Tuesday, April 29, 2014

Case #77 - The calm barrier

Tom spoke of wanting me to help 'open his mind up' regarding a difficult topic. He spoke of the importance of trust, and that he felt he could trust me to help him.
I firstly noted that along with the part of him wanting to open up, there was probably a part that wanted to stay closed.  I also noted to myself that he spoke of his mind, rather than his feelings. This indicated that feeling explorations needed to proceed carefully.
I also enquired as to what he meant by trust.
Trust is an important thing in psychotherapy, yet its very much a projective illusion. Its about the person 'trusting', their expectations, their imagination of who the therapist is, and to some degree, its about their actual experience. But its important not to take such statements for granted.
He mentioned some places he had been betrayed, but these were business examples, so I asked him about what it meant between him and me - we always bring things to a here and now, I and thou focus in Gestalt. He said 'that I would know your purpose'. That is, what was organising me in my work with him. So I listed of a half dozen 'purposes', including to serve, to be effective, to complete unfinished business, to have fun, to earn my wage etc. This revealed my own motivations, so he knew more about who I was and why I was doing it. This was enough for him for us to proceed.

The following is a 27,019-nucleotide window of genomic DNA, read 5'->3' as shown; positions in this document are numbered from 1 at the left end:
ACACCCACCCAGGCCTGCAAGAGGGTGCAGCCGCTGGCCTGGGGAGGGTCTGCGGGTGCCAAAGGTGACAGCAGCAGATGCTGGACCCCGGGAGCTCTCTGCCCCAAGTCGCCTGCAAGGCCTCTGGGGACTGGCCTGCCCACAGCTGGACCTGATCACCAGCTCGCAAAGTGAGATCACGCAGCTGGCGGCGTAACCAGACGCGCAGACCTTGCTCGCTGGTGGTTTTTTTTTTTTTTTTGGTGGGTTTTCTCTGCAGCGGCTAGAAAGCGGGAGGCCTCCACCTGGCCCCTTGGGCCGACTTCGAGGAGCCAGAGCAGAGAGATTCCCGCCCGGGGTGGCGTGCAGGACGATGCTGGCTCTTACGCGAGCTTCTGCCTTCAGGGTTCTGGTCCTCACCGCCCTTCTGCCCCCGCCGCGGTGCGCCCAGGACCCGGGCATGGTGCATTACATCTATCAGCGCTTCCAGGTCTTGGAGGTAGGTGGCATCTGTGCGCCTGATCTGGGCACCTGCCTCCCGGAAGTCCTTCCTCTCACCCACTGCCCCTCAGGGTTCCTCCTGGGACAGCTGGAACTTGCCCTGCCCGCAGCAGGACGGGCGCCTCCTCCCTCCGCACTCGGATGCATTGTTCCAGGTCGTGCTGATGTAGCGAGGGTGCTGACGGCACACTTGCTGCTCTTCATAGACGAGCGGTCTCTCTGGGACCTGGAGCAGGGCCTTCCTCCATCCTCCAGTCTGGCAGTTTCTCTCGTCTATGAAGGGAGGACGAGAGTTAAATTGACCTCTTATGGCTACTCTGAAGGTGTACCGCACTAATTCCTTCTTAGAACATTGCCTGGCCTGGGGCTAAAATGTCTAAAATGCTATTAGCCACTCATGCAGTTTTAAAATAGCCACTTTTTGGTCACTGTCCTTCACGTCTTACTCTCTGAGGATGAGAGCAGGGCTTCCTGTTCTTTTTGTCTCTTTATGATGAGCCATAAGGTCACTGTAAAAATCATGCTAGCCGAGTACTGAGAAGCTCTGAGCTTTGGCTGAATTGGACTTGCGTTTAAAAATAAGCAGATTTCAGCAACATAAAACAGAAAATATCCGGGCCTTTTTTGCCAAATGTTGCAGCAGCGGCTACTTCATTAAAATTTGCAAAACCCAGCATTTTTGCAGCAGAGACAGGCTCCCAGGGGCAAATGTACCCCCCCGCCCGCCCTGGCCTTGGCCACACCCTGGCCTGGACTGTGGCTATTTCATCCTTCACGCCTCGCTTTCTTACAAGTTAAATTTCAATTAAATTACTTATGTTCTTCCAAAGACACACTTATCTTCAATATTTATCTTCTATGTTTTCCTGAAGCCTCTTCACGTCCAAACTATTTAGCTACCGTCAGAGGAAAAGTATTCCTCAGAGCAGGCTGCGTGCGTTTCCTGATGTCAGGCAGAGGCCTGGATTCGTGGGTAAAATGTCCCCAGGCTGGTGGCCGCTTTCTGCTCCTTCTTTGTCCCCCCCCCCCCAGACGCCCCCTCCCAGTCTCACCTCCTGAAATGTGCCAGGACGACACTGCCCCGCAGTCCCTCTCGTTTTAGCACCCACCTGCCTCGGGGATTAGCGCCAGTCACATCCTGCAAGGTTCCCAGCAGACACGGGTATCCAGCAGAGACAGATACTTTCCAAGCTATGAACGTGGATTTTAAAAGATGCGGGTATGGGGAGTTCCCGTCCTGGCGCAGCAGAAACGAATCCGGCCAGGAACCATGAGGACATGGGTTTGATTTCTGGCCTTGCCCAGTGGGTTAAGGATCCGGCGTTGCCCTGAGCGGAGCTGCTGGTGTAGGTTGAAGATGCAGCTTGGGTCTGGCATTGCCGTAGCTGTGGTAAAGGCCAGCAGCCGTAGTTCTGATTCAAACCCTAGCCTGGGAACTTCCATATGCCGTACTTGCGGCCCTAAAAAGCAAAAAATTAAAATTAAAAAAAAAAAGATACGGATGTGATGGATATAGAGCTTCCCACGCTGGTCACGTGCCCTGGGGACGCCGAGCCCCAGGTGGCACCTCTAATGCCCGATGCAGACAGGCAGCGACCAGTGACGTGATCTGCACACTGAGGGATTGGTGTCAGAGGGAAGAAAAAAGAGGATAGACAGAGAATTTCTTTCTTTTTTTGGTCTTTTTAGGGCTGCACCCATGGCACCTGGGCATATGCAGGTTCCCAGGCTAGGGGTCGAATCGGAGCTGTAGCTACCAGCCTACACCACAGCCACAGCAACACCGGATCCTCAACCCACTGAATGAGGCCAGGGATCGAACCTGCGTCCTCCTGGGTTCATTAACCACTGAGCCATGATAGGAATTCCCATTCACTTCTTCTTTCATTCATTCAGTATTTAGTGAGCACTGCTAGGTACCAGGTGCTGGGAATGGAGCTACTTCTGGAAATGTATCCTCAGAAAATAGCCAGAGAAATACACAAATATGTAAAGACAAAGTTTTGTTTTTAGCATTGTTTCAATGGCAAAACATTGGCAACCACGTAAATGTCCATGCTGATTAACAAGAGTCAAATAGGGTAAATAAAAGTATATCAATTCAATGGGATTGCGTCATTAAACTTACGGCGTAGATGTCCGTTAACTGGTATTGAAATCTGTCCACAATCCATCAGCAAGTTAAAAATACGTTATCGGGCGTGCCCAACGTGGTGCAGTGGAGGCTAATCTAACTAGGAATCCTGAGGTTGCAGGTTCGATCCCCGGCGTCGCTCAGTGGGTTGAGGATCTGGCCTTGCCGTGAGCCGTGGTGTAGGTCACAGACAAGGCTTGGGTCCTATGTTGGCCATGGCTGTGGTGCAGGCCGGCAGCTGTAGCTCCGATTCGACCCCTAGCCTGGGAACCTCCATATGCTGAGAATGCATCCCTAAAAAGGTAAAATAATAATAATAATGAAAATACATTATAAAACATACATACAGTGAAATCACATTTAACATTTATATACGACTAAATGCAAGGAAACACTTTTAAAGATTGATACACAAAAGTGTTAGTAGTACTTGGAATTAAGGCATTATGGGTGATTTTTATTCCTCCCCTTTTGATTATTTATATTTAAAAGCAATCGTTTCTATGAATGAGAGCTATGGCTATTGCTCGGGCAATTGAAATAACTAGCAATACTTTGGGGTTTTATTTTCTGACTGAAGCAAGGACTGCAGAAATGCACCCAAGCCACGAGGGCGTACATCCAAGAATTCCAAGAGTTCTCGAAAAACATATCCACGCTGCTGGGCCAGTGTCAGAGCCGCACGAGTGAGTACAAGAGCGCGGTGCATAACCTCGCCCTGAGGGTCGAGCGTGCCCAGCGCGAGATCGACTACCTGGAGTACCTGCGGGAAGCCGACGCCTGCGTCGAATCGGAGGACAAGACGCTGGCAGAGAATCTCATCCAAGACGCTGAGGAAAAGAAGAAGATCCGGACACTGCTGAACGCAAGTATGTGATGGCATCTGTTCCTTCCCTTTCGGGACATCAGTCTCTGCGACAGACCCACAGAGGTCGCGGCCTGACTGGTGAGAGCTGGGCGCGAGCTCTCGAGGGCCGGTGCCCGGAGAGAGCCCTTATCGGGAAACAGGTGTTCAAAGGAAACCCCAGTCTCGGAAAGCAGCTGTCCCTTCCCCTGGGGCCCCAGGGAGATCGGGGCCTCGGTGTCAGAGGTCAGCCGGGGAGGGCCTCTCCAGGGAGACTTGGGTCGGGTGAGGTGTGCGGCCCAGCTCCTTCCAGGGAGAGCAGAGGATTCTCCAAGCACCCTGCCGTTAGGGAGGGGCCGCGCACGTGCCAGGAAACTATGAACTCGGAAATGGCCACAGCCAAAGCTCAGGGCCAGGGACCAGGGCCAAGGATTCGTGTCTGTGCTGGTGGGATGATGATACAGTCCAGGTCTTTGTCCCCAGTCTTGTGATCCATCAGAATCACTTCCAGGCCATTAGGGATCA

I asked what the issue was - his ex-wife. As soon as he mentioned this, a rush of emotion went through him. I remarked on this, but he did not say anything further about it.
He described the situation. They had a son. He had tried to find the right city to live together in, but she never agreed to any of his solutions, and never came up with any of her own. He had finally got extremely frustrated, and confronted her - 'if we are to live together, we have to find where. Heres a range of options, I am willing to work this out with you'. Her response was silence, and he was never able to get her agreement, or to make some kind of joint decision. Further, when they separated and then divorced, she did not want to discuss anything, and did not want to parent their son. So he was a single parent, and she visited several times a year to the girl, who was 13.
She was coming this weekend, and he remarked that the girl did not want to see her.
When he was speaking of this, some emotion came into his eyes, but every time I asked him about his experience, he would say 'I feel calm'.
I pointed out that for him to find a way through this very difficult situation, would require that he address the 'unfinished business', including his feelings. He still had nothing to report. So I provided support by listing a range of things he might be feeling -  sadness, regret, anger, frustration.
He nodded, especially at frustration. So I asked him to locate that in his body. He pointed to his stomach. But when I asked him to stay with that feeling he said he was calm again.